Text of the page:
As I sit writing this, somewhere in the space between Memorial Day weekend and Santa Cruz Pride, I’m reflecting on what a strange trip the last few weeks has been in the fight to repeal the law known as Don’t Ask, Don’t Tell (DADT). We’ve made a significant leap forward but still have much to do. Here’s a bit about what’s happened, and what to watch for over the next weeks and months.
President Obama campaigned on a promise to repeal DADT, and reaffirmed that commitment in his State of the Union address in January, calling for its repeal “this year.” The president ordered the Secretary of Defense to set up a working group within the Pentagon to plan for the implementation of repeal, making sure to address the logistical and cultural issues that would no doubt be obstacles to implementation. The plan, when it is released in December of this year, will present a blueprint for integrating gay and lesbian servicemembers into the U.S. Armed Forces, serving openly and honestly, without disruption to military readiness, unit cohesion, morale, and recruitment.
While many in the DADT repeal movement have criticized this study as just more unnecessary foot-dragging, I have personally met with the Comprehensive Review Working Group at the Pentagon and can say that they are approaching this work with open minds, focus, and a commitment to supporting the goal of open service championed by the U.S. President and the Secretary of Defense.
At the same time, the Military Readiness Enhancement Act has been gaining support in Congress. Led by Senators Lieberman (I-Conn.) and Levin (D-Mich.) in the Senate, and Rep. Patrick Murphy (D-Pa.) in the House, the MREA has collected significant numbers of co-sponsors in both houses of congress. Just weeks ago, both House and Senate leaders strongly stated that Don’t Ask, Don’t Tell would end this year.
Here’s where things get interesting. Congress had been moving repeal forward while the White House and Department of Defense were encouraging a study-then-repeal approach. Due to the advocacy efforts of a few key organizations, and the grassroots efforts of gay and lesbian veterans and their allies, the White House was forced to find a way to get out ahead of the issue to maintain the appearance that it was in the driver’s seat. The result was a compromise, which would allow Congress to repeal the law now, but put in place a delayed implementation timeline that would still allow for the Pentagon report to be released in December, followed by a 60-day review period, before any repeal could take place.
On Thursday, May 24, the Senate Armed Services Committee and the full House voted to repeal DADT as an amendment to the annual Defense Reauthorization Bill. The reaction from gay and lesbian advocacy organizations and prominent individuals within the DADT repeal movement has been mixed. The leading organizations working on DADT are calling the compromise a victory, saying that while it won’t end soon enough, it provides a clear timeline and process for open service by gays and lesbians. A couple of new organizations and individuals on the scene, including GetEqual and Lt. Dan Choi, an openly gay West Point graduate, have firmly stated that anything but immediate repeal now is unacceptable. Lt. Choi and Capt. James Pietrangelo have begun a “Dignity Fast,” calling for President Obama to cease all DADT discharges, stop the work of the Comprehensive Review Working Group, and to immediately enact a non-discrimination policy for the U.S. military to include sexual orientation.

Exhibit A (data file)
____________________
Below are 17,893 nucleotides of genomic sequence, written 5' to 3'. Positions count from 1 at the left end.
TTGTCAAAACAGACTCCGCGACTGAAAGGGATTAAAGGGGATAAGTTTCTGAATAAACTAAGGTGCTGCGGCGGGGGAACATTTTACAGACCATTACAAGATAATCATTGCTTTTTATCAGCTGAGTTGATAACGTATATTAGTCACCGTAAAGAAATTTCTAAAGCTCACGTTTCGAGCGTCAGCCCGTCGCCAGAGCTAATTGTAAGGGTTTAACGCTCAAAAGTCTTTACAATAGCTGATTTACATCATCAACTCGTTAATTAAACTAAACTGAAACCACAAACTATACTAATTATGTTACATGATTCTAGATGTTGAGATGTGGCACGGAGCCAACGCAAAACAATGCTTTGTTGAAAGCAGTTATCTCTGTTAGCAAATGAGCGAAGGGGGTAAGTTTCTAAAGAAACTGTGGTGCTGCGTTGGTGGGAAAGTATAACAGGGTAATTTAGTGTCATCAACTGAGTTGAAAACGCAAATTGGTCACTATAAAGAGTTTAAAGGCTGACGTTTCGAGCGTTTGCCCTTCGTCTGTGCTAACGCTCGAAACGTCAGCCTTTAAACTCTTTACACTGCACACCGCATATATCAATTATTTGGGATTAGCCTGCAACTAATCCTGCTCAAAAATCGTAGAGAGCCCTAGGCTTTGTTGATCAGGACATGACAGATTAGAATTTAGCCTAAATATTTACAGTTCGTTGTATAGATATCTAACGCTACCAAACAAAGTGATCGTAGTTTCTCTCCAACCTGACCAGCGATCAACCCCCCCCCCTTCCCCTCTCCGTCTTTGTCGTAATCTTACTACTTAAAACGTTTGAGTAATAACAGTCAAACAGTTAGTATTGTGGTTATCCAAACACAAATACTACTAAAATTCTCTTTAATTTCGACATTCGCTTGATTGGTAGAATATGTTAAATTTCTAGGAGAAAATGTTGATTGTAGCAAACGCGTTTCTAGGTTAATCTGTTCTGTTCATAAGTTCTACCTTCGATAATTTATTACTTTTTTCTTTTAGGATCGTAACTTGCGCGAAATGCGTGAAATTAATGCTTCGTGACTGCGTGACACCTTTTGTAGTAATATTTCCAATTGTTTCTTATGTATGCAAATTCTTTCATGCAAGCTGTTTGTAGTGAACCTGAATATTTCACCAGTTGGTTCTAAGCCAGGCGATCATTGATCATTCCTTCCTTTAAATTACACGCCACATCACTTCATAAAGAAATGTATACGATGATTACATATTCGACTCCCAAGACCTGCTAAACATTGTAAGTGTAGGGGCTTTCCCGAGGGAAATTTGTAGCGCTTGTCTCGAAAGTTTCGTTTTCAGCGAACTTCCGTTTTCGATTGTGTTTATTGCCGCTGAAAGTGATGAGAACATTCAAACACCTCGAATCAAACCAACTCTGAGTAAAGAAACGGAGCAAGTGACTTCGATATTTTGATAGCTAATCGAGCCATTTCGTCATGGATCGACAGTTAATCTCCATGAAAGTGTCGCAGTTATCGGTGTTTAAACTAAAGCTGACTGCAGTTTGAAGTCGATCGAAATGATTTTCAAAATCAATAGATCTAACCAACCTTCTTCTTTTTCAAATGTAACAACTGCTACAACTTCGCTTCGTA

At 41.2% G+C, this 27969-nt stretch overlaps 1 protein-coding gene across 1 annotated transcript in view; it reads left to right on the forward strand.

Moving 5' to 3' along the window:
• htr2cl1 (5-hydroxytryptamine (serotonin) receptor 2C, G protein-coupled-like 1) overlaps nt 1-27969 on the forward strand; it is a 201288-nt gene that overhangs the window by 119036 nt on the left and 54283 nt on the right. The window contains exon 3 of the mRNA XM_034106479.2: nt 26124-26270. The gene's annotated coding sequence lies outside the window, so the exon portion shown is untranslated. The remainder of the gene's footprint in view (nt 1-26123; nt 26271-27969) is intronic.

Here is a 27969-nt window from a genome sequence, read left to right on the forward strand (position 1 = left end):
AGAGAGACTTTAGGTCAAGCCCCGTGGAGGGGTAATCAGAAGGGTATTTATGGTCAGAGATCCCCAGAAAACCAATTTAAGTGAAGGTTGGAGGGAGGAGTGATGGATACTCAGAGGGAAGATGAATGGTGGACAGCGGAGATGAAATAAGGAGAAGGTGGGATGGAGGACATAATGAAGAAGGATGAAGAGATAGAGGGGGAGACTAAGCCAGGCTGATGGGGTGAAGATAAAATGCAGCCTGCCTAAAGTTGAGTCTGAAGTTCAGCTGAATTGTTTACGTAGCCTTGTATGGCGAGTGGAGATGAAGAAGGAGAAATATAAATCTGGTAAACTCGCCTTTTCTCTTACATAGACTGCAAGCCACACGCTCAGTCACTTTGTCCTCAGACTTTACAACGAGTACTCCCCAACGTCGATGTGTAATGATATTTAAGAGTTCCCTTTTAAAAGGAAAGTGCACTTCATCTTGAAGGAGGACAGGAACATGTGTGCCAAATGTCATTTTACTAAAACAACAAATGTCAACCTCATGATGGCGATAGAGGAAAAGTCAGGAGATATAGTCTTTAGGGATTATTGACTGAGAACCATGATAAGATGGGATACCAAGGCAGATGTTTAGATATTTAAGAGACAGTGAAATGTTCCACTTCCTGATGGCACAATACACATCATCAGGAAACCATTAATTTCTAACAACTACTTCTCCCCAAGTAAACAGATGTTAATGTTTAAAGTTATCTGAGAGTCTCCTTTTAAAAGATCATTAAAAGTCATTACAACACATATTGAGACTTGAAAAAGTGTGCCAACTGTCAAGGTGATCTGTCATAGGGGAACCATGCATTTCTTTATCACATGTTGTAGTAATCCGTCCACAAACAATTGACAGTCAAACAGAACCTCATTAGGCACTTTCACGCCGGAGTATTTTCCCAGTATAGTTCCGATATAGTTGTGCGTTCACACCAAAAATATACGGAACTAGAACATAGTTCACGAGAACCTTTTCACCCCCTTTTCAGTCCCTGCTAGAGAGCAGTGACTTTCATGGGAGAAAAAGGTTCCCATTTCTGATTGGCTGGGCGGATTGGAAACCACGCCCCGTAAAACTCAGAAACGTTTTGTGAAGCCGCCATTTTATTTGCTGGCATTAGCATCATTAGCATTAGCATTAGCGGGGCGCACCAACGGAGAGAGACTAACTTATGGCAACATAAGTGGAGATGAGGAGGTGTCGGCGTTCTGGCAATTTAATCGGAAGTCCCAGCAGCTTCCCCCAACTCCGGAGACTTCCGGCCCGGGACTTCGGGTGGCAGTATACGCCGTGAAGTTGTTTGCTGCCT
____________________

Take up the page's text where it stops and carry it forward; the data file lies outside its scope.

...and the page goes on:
While two huge obstacles to repeal have been overcome, the fight isn’t over. The full Senate won’t take up the defense spending bill until later this summer, and Sen. John McCain, who once famously said that he would defer to military leaders on the topic, has vowed to fight repeal. There’s also the added complication that what is largely a spending bill contains $485 million for a project that President Obama had previously vowed to veto.
While there will no doubt be a long and noisy fight over the next couple of months, what has made the critical difference so far is the active engagement of a recently mobilized group of gay and lesbian veterans. More established LGBT advocacy organizations like HRC and SLDN, have been joined by Servicemembers United, which has quickly become the nation’s largest organization of gay and lesbian troops and veterans and their allies. These organizations have committed significant resources toward this issue and are chiefly responsible for getting gay and lesbian veterans, including me, involved in direct engagement with policy makers, and meeting with the Pentagon working group on the implementation plan.
I’m honored to be working on this issue and grateful for the support of the Santa Cruz community. As we celebrate the season of LGBT Pride, let’s remember the battles won, those yet to be won, and the many people that have been called to serve a cause greater than themselves.
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